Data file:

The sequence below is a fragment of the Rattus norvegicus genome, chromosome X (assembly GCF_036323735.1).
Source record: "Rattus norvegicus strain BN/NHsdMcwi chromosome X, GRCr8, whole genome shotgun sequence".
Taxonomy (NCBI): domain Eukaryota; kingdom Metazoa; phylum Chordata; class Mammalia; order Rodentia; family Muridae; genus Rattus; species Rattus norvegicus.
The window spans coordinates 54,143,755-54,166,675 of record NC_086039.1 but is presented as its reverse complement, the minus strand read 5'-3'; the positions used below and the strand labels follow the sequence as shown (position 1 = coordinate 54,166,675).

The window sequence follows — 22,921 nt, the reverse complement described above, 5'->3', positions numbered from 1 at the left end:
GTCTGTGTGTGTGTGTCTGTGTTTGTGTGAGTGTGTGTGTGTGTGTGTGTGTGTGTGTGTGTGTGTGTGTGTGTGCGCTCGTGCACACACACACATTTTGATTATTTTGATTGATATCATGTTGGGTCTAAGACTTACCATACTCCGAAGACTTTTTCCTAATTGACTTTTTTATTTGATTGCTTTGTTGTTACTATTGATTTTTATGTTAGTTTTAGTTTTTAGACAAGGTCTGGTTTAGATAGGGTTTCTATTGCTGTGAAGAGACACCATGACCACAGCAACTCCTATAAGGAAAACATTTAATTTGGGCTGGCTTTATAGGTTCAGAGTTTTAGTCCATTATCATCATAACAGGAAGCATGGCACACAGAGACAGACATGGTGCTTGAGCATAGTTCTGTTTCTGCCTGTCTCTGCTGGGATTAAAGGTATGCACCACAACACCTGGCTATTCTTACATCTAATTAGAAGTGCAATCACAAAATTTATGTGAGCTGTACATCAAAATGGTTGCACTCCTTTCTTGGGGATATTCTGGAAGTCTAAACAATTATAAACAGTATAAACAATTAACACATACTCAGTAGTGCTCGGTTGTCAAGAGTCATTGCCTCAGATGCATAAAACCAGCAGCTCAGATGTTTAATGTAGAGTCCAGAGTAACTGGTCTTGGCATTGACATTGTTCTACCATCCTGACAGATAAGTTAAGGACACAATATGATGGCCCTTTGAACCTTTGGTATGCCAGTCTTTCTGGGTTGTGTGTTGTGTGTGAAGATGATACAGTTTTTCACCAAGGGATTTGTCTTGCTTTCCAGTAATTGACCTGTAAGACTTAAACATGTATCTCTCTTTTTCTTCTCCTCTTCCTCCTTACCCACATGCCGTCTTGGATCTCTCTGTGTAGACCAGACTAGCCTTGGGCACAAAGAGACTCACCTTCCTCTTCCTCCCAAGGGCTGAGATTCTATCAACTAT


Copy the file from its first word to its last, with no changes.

The sequence below is a fragment of the Rattus norvegicus genome, chromosome X (assembly GCF_036323735.1).
Source record: "Rattus norvegicus strain BN/NHsdMcwi chromosome X, GRCr8, whole genome shotgun sequence".
Taxonomy (NCBI): domain Eukaryota; kingdom Metazoa; phylum Chordata; class Mammalia; order Rodentia; family Muridae; genus Rattus; species Rattus norvegicus.
The window spans coordinates 54,143,755-54,166,675 of record NC_086039.1 but is presented as its reverse complement, the minus strand read 5'-3'; the positions used below and the strand labels follow the sequence as shown (position 1 = coordinate 54,166,675).

The window sequence follows — 22,921 nt, the reverse complement described above, 5'->3', positions numbered from 1 at the left end:
GTCTGTGTGTGTGTGTCTGTGTTTGTGTGAGTGTGTGTGTGTGTGTGTGTGTGTGTGTGTGTGTGTGTGTGTGTGCGCTCGTGCACACACACACATTTTGATTATTTTGATTGATATCATGTTGGGTCTAAGACTTACCATACTCCGAAGACTTTTTCCTAATTGACTTTTTTATTTGATTGCTTTGTTGTTACTATTGATTTTTATGTTAGTTTTAGTTTTTAGACAAGGTCTGGTTTAGATAGGGTTTCTATTGCTGTGAAGAGACACCATGACCACAGCAACTCCTATAAGGAAAACATTTAATTTGGGCTGGCTTTATAGGTTCAGAGTTTTAGTCCATTATCATCATAACAGGAAGCATGGCACACAGAGACAGACATGGTGCTTGAGCATAGTTCTGTTTCTGCCTGTCTCTGCTGGGATTAAAGGTATGCACCACAACACCTGGCTATTCTTACATCTAATTAGAAGTGCAATCACAAAATTTATGTGAGCTGTACATCAAAATGGTTGCACTCCTTTCTTGGGGATATTCTGGAAGTCTAAACAATTATAAACAGTATAAACAATTAACACATACTCAGTAGTGCTCGGTTGTCAAGAGTCATTGCCTCAGATGCATAAAACCAGCAGCTCAGATGTTTAATGTAGAGTCCAGAGTAACTGGTCTTGGCATTGACATTGTTCTACCATCCTGACAGATAAGTTAAGGACACAATATGATGGCCCTTTGAACCTTTGGTATGCCAGTCTTTCTGGGTTGTGTGTTGTGTGTGAAGATGATACAGTTTTTCACCAAGGGATTTGTCTTGCTTTCCAGTAATTGACCTGTAAGACTTAAACATGTATCTCTCTTTTTCTTCTCCTCTTCCTCCTTACCCACATGCCGTCTTGGATCTCTCTGTGTAGACCAGACTAGCCTTGGGCACAAAGAGACTCACCTTCCTCTTCCTCCCAAGGGCTGAGATTCTATCAACTAT